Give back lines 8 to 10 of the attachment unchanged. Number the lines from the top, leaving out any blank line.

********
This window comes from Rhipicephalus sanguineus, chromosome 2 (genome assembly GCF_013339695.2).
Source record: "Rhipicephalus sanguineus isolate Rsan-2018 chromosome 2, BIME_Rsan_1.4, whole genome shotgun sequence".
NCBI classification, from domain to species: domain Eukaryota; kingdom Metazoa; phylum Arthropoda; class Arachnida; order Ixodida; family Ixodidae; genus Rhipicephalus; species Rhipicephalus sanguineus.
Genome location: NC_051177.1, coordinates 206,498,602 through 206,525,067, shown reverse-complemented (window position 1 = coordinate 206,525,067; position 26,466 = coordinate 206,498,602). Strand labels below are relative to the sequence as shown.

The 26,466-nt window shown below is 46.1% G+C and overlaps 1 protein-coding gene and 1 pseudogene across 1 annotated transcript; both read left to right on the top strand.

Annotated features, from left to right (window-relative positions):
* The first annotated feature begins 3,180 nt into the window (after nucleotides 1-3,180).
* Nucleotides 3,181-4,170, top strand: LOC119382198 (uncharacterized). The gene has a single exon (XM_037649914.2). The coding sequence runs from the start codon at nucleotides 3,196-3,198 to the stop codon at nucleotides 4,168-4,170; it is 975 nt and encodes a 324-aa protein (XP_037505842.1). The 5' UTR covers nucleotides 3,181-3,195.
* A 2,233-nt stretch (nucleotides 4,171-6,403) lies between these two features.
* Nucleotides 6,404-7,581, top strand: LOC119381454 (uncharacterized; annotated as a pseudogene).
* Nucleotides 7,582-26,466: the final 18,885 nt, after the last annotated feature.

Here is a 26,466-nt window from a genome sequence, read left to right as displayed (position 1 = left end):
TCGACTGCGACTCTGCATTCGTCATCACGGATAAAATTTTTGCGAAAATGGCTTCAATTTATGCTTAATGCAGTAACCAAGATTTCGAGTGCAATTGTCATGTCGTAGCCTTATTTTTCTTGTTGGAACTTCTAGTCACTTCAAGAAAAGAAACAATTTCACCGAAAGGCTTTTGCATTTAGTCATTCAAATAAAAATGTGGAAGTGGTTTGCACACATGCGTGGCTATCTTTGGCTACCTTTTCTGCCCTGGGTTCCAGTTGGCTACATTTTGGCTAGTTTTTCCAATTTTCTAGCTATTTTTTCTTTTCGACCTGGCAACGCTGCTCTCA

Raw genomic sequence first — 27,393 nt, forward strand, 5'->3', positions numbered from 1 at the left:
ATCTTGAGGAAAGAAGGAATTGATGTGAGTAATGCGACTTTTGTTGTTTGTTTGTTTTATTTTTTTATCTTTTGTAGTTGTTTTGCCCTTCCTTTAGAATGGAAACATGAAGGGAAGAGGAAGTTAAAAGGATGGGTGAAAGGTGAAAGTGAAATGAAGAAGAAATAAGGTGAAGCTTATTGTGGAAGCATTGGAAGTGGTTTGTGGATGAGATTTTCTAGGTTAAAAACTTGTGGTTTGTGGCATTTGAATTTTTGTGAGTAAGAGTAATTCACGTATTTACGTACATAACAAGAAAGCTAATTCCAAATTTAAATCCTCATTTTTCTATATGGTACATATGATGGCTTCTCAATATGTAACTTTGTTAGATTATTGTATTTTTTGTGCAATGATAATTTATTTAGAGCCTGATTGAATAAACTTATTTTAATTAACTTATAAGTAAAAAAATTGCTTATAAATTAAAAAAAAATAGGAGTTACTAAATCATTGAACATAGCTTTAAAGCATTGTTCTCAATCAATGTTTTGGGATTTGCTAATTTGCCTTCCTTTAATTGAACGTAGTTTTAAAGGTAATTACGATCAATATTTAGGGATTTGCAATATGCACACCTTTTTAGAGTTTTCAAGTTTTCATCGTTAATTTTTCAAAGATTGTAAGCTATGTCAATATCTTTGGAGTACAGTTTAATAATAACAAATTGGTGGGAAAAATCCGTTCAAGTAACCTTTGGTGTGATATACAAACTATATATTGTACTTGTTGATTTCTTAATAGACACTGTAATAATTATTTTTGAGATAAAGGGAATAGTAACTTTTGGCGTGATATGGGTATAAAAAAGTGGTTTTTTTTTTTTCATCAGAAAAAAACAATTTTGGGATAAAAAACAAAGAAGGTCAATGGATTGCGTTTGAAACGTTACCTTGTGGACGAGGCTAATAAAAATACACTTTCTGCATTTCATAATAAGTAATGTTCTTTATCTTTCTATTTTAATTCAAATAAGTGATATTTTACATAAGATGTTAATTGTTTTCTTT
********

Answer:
* Nucleotides 3,181-4,170, top strand: LOC119382198 (uncharacterized). The gene has a single exon (XM_037649914.2). The coding sequence runs from the start codon at nucleotides 3,196-3,198 to the stop codon at nucleotides 4,168-4,170; it is 975 nt and encodes a 324-aa protein (XP_037505842.1). The 5' UTR covers nucleotides 3,181-3,195.
* A 2,233-nt stretch (nucleotides 4,171-6,403) lies between these two features.
* Nucleotides 6,404-7,581, top strand: LOC119381454 (uncharacterized; annotated as a pseudogene).